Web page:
And with the exception of Monkey Ball, there really isn’t anything else quite like Kororinpa (that I’m aware of). It’s a super simple concept that was perfectly suited for the Wii. My only guess as to why this game didn’t do much outside of Japan is the name. What’s a Kororinpa, and why does this game look so dumb? If you've played it, you know how much fun it is. If you haven’t, well, be prepared for some ugly visuals because this game (the first one, at least) was very much designed exclusively with old school CRTs in mind. If you tell your Wii or Wii U to play it in widescreen it just hideously stretches the image instead of actually presenting in widescreen. It’s gross.

These games are a ball to play (pun very much intended). They would make an excellent fit for the Switch, but honestly they would be great on every platform. We have the technology, so let’s let people roll some marbles! And give these games a new name while we’re at it.

Image result for lets tap wii

Let’s Tap

Hey, look! It’s Prope and Yuji Naka again! Remember the tragedy of Rodea: The Sky Soldier? Yup, those guys. This one’s way more interesting though. Not from a historical perspective, but from a pure gameplay perspective. Let’s Tap is a game that involves using the Wii remote in a very unconventional manner. It came with its own peripheral in Japan, which was an empty cardboard box. Allow me to explain.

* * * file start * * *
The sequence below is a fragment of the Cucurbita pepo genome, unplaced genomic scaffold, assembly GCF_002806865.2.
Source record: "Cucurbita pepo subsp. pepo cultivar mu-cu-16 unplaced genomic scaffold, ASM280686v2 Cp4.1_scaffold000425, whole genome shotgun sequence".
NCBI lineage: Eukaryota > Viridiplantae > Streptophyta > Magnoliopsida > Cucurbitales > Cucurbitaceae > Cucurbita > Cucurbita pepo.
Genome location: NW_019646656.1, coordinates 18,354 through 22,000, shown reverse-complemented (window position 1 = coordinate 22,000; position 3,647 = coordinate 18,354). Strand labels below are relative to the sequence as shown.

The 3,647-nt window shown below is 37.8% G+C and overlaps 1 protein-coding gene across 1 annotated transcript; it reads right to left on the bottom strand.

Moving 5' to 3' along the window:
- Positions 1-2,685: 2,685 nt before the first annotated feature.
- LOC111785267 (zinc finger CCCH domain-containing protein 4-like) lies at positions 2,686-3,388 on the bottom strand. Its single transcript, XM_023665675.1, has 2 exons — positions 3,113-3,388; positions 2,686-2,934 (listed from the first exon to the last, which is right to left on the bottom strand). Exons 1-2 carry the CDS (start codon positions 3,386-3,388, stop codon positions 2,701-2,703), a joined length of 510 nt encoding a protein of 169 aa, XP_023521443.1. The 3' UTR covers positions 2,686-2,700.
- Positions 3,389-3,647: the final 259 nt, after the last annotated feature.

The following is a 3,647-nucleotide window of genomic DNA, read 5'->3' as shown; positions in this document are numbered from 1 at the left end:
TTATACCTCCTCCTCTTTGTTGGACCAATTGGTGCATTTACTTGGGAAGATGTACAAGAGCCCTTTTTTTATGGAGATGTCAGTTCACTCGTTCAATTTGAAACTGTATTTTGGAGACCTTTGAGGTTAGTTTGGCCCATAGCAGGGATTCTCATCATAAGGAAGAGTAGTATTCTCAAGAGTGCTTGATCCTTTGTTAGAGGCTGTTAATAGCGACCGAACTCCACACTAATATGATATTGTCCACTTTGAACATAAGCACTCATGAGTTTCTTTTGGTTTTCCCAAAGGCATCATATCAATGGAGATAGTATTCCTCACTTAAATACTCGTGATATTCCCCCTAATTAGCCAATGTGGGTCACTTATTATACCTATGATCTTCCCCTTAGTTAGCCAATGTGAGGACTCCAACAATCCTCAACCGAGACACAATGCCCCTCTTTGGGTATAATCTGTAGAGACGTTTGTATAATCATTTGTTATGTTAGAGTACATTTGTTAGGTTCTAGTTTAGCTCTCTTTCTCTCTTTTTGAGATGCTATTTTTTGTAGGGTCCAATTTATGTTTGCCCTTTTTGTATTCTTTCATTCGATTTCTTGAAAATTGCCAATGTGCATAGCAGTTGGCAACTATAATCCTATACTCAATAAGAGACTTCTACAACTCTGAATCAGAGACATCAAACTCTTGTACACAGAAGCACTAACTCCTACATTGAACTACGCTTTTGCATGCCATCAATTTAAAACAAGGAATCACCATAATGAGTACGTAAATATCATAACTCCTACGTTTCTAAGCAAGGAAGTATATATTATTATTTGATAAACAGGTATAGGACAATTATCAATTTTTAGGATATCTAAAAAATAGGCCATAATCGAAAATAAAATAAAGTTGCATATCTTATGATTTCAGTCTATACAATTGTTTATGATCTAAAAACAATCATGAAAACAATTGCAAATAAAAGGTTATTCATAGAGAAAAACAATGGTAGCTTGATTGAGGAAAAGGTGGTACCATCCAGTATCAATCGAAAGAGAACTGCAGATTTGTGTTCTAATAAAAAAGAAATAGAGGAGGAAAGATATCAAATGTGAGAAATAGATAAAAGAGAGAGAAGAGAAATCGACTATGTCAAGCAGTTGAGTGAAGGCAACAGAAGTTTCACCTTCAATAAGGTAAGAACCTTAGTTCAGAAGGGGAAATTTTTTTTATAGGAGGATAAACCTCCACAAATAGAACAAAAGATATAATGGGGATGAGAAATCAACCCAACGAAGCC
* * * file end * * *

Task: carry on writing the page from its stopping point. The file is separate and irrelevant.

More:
The way the game controls is, you put your Wii remote on a cardboard box and tap said box to play the games. It’s a minigame collection with stylized stick figures and a kicking soundtrack that’s just wonderfully absurd. If I had to venture a guess, the reason it didn’t fare too well in the US was because it didn’t come with the box, and supplying your own cardboard box isn’t nearly as eye-catching on retail shelves. The ridiculousness of selling a game that requires an empty box to play was half the draw!

This game is super fun. I’ve only played a little of it myself, but the little I played was a blast. Obviously this would only really work on the Switch today because of its control scheme, but the joycon are perfectly suited to this brand of insanity, especially in the wake of Nintendo LABO. I would love to see this gem make a comeback.

Boom Blox & Boom Blox: Bash Party

Boom Blox was Angry Birds before Angry Birds. Unfortunately it lacked a couple of important factors that made Angry Birds the success it was. First, Boom Blox has some really cruddy art direction. This game is not attractive, and none of its weird blocky animal creatures are in any way visually appealing. Boom Blox was also in 3D, where Angry Birds was a cute little 2D game with a personality.

But under the surface uglyness, less than great title, and dumb box art, Boom Blox is a really fun game. You use the Wii remote to throw stuff at structures to knock them down. Easy to play, difficult to master. It’s everything casual puzzler should be.

Making a new Boom Blox seems incredibly unlikely since Steven Spielberg was attached to the concept from day 1, and it’s an EA game, which means since it didn’t make them a billion dollars we’ll likely never see it again, but I’m not really rooting for a straight port job here. I just want to see someone revisit the concept on new consoles. This was a well made game, and it did well enough to get a follow up. Ditch the stuff that was holding it back and try again, EA. You can do it!

Dewy’s Adventure

This game might be too cutesy for its own good, but it’s also weird enough to be worth revisiting. Like Elebits, this is another Konami game that would require actual work to be viable on modern consoles, so it’s probably never going to happen, but we’re not here for plausibility, we’re here for fun!